RUSH HOUR: Super Smash Bros. Melee doubles team Daniel “KoreanDJ” Jung and Marcus Kennedy, who’s Chris Tucker to Jung’s Jackie Chan.
At New York City’s Jacob K. Javits Convention Center in mid October, hundreds of people are squished into bleachers, staring at cyborg super-soldiers who’re killing each other. The combat they’re watching is being projected onto giant overhead screens, controlled by eight young men onstage behind eight televisions. Divided into two teams, these guys will kill and kill and kill each other until one side wins. The successful squad will split $30,000. The loser, $20,000. Not a bad day’s wage for bashing away at buttons with your thumbs.
This is the final match at Major League Gaming’s (MLG) 2006 playoffs. The video game they’re playing is Xbox’s hugely popular Halo 2. The top-seeded team is Final Boss, the New York Yankees of Halo 2, whose dominance is already the stuff of prepubescent legend. Their opponents are Carbon, teenage underdogs who took advantage of Final Boss’s recent slump and defeated them at the last MLG-sponsored tournament in Orlando. Everyone on stage is under 22. As representatives of MLG, the largest sanctioning body of console professional gaming, like to say, these young men represent a “new brand of athlete.”
With mob scenes occurring over PlayStation 3 last week, and gaming popular across the generations, MLG co-founder Mike Sepso thinks this could be the next NASCAR. In other words, professional video gaming is becoming not only a sport, but a mainstream lifestyle — which seems all the more likely now that MLG is on TV in a seven-episode Saturday-morning USA Network series, Boost Mobile Major League Gaming Pro Circuit.
But MLG still has one foot in the gaming movement’s original grassroots culture. If an online title like Halo 2 represents MLG’s future, the other title MLG is hosting in New York today, the head-to-head Nintendo GameCube fighting game Super Smash Bros. Melee (2001), represents its past.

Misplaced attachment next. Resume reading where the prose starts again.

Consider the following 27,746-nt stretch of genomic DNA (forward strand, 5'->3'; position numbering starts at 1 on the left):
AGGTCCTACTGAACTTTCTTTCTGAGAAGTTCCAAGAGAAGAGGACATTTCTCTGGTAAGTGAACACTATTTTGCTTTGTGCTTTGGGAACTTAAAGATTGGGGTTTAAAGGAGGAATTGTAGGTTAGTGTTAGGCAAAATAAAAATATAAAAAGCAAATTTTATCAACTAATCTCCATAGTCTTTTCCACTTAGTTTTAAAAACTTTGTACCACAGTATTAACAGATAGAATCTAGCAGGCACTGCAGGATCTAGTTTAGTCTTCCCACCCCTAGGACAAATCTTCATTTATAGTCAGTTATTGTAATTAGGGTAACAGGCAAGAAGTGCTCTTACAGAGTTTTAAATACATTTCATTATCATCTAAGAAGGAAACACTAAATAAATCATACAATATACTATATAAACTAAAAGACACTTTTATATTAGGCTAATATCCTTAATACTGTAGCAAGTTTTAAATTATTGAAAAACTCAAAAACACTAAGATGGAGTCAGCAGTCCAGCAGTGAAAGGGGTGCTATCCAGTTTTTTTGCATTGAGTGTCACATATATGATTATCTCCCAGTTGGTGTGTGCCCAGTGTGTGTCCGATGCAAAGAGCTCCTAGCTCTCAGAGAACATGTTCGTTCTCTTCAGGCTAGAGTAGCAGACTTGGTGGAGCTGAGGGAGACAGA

There are other differences: if Halo 2 is 3-D sci-fi, Smash is 2-D Japanese-pop fantasy. Halo 2 players morph into cyborg super-soldiers; Smash players pretend to be classic Nintendo characters like Pokémon’s pink globular creature Jigglypuff, Super Princess Peach, and that mustachioed Italian runt named Mario. Halo 2 is a mysterious ring-world of stony alien ruins; in Smash reality, the clouds have smiley faces. Halo 2 weapons are sniper-rifles, rocket launchers, and grenades; Smash players do battle with dinosaur eggs and turnips.
“When people first look at Smash, they see Nintendo — kids’ game,” says Chris “PC Chris” Szygiel, a 19-year-old Smash pro who has won at least $30,000 playing the title. “They don’t automatically think like, ‘This game could be cool or this game could be competitive like Halo.’ But it’s just as competitive as any other fighting game.”
Halo 2 may be MLG’s marquee name, its top players the most moneyed in console gaming, its superstars the most adulated. But even though Smash doesn’t have the same lustrous shine as Halo 2, the 2001 GameCube release has its own appeal: a fervent underground community. Since, like most fighting games — Dead or Alive IV being a notable exception — Smash isn’t online, it fosters high-school-and-college-age Nintendo heads who travel every weekend to basements, university classrooms, and arcade centers to practice with players who are at the same competitive level.